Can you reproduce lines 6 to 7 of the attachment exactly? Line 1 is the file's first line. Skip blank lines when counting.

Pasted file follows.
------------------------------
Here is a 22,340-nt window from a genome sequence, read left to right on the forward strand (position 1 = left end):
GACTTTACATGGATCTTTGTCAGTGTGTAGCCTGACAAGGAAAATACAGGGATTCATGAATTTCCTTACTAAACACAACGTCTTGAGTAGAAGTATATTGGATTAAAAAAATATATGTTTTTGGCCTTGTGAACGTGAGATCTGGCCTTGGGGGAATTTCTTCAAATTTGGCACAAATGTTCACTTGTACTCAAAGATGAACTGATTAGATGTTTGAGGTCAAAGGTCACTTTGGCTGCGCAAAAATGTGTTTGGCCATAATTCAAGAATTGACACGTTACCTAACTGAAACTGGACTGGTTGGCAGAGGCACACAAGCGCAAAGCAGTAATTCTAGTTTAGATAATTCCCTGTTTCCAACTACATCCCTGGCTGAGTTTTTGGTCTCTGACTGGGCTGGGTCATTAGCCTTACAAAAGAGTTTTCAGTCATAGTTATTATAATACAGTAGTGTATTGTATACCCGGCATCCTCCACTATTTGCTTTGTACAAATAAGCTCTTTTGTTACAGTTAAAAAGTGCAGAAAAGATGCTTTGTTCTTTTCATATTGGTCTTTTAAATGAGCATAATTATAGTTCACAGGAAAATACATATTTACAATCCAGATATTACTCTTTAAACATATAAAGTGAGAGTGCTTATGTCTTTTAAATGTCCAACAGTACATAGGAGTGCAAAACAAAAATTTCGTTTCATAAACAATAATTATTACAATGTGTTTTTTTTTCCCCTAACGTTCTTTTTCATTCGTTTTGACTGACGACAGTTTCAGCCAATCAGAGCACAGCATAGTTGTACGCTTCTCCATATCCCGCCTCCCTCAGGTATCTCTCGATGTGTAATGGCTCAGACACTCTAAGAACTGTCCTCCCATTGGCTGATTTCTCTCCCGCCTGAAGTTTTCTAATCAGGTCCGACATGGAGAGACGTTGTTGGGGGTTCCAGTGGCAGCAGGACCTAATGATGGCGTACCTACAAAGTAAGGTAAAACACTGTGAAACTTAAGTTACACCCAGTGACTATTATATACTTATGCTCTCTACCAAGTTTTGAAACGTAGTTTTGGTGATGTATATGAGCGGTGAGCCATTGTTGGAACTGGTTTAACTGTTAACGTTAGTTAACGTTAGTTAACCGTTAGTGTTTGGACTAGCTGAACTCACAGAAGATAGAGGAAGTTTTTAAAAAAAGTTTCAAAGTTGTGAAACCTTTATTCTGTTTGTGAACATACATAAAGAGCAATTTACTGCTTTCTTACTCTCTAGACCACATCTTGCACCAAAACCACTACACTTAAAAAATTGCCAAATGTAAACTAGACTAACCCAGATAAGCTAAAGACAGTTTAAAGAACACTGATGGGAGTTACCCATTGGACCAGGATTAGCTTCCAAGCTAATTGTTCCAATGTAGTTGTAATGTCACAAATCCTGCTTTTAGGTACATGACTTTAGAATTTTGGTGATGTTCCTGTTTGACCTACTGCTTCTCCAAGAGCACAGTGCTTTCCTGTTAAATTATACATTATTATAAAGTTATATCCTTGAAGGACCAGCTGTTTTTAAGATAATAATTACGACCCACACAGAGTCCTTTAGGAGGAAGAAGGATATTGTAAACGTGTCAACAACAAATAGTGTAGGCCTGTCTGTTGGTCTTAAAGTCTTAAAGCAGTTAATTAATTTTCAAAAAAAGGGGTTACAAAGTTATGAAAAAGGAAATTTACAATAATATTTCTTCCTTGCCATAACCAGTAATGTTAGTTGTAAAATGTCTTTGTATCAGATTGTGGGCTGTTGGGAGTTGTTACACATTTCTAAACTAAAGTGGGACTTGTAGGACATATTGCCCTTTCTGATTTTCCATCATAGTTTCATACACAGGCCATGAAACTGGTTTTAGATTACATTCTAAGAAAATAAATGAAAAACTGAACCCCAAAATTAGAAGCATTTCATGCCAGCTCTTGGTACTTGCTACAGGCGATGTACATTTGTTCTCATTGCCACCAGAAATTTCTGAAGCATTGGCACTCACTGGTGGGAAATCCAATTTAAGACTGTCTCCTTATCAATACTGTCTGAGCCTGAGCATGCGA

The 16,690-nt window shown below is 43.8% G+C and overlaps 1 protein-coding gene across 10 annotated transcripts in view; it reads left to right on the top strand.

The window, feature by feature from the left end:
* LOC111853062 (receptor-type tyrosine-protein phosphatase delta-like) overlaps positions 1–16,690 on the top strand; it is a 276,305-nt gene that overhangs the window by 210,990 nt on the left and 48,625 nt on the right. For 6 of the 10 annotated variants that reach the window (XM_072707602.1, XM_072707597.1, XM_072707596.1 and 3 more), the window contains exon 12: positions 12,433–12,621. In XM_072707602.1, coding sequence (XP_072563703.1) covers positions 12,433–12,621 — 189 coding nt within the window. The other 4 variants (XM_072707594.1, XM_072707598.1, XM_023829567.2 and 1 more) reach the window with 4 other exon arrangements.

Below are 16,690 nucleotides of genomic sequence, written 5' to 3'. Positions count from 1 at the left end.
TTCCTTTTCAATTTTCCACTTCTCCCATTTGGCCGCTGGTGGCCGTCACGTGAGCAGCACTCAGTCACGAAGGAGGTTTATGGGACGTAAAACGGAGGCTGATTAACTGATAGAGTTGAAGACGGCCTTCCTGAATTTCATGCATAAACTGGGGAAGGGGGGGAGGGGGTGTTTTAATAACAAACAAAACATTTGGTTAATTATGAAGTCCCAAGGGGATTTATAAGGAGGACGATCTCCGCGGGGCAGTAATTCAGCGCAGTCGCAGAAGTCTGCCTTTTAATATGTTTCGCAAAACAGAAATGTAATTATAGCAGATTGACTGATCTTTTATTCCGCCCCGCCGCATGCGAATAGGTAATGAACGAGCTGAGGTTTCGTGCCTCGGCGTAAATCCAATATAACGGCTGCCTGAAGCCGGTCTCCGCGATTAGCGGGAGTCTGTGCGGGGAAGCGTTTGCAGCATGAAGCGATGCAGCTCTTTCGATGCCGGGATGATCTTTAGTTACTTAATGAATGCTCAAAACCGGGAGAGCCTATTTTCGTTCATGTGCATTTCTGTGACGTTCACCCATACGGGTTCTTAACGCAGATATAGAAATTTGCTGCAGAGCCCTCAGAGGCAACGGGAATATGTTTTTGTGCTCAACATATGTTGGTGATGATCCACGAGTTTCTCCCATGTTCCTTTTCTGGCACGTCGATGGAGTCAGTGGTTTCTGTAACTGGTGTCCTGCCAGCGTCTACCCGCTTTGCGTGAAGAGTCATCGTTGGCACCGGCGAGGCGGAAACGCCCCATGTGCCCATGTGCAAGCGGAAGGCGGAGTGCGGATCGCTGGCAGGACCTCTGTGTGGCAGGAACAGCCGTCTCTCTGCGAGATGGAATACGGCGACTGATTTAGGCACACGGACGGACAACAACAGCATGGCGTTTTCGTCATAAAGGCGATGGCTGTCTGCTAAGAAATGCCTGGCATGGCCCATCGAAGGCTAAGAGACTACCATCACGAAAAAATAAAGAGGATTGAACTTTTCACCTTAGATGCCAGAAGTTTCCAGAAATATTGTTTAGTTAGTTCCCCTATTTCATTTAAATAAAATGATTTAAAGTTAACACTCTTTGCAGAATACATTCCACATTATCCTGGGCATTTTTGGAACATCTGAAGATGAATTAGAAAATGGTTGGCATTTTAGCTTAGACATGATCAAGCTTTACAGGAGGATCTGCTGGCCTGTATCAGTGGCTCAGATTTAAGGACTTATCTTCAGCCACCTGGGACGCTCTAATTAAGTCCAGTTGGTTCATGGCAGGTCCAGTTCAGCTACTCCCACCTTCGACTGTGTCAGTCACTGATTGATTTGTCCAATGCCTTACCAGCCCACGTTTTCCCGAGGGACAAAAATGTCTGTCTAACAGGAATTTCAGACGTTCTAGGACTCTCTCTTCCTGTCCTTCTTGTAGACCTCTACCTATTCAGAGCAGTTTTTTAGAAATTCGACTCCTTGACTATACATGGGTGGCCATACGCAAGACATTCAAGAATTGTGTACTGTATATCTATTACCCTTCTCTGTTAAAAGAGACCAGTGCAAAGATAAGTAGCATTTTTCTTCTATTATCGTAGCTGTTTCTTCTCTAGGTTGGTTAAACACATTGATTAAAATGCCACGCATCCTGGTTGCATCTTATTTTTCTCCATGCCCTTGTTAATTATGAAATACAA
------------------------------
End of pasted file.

Below are 16,690 nucleotides of genomic sequence, written 5' to 3'. Positions count from 1 at the left end.
TTCCTTTTCAATTTTCCACTTCTCCCATTTGGCCGCTGGTGGCCGTCACGTGAGCAGCACTCAGTCACGAAGGAGGTTTATGGGACGTAAAACGGAGGCTGATTAACTGATAGAGTTGAAGACGGCCTTCCTGAATTTCATGCATAAACTGGGGAAGGGGGGGAGGGGGTGTTTTAATAACAAACAAAACATTTGGTTAATTATGAAGTCCCAAGGGGATTTATAAGGAGGACGATCTCCGCGGGGCAGTAATTCAGCGCAGTCGCAGAAGTCTGCCTTTTAATATGTTTCGCAAAACAGAAATGTAATTATAGCAGATTGACTGATCTTTTATTCCGCCCCGCCGCATGCGAATAGGTAATGAACGAGCTGAGGTTTCGTGCCTCGGCGTAAATCCAATATAACGGCTGCCTGAAGCCGGTCTCCGCGATTAGCGGGAGTCTGTGCGGGGAAGCGTTTGCAGCATGAAGCGATGCAGCTCTTTCGATGCCGGGATGATCTTTAGTTACTTAATGAATGCTCAAAACCGGGAGAGCCTATTTTCGTTCATGTGCATTTCTGTGACGTTCACCCATACGGGTTCTTAACGCAGATATAGAAATTTGCTGCAGAGCCCTCAGAGGCAACGGGAATATGTTTTTGTGCTCAACATATGTTGGTGATGATCCACGAGTTTCTCCCATGTTCCTTTTCTGGCACGTCGATGGAGTCAGTGGTTTCTGTAACTGGTGTCCTGCCAGCGTCTACCCGCTTTGCGTGAAGAGTCATCGTTGGCACCGGCGAGGCGGAAACGCCCCATGTGCCCATGTGCAAGCGGAAGGCGGAGTGCGGATCGCTGGCAGGACCTCTGTGTGGCAGGAACAGCCGTCTCTCTGCGAGATGGAATACGGCGACTGATTTAGGCACACGGACGGACAACAACAGCATGGCGTTTTCGTCATAAAGGCGATGGCTGTCTGCTAAGAAATGCCTGGCATGGCCCATCGAAGGCTAAGAGACTACCATCACGAAAAAATAAAGAGGATTGAACTTTTCACCTTAGATGCCAGAAGTTTCCAGAAATATTGTTTAGTTAGTTCCCCTATTTCATTTAAATAAAATGATTTAAAGTTAACACTCTTTGCAGAATACATTCCACATTATCCTGGGCATTTTTGGAACATCTGAAGATGAATTAGAAAATGGTTGGCATTTTAGCTTAGACATGATCAAGCTTTACAGGAGGATCTGCTGGCCTGTATCAGTGGCTCAGATTTAAGGACTTATCTTCAGCCACCTGGGACGCTCTAATTAAGTCCAGTTGGTTCATGGCAGGTCCAGTTCAGCTACTCCCACCTTCGACTGTGTCAGTCACTGATTGATTTGTCCAATGCCTTACCAGCCCACGTTTTCCCGAGGGACAAAAATGTCTGTCTAACAGGAATTTCAGACGTTCTAGGACTCTCTCTTCCTGTCCTTCTTGTAGACCTCTACCTATTCAGAGCAGTTTTTTAGAAATTCGACTCCTTGACTATACATGGGTGGCCATACGCAAGACATTCAAGAATTGTGTACTGTATATCTATTACCCTTCTCTGTTAAAAGAGACCAGTGCAAAGATAAGTAGCATTTTTCTTCTATTATCGTAGCTGTTTCTTCTCTAGGTTGGTTAAACACATTGATTAAAATGCCACGCATCCTGGTTGCATCTTATTTTTCTCCATGCCCTTGTTAATTATGAAATACAA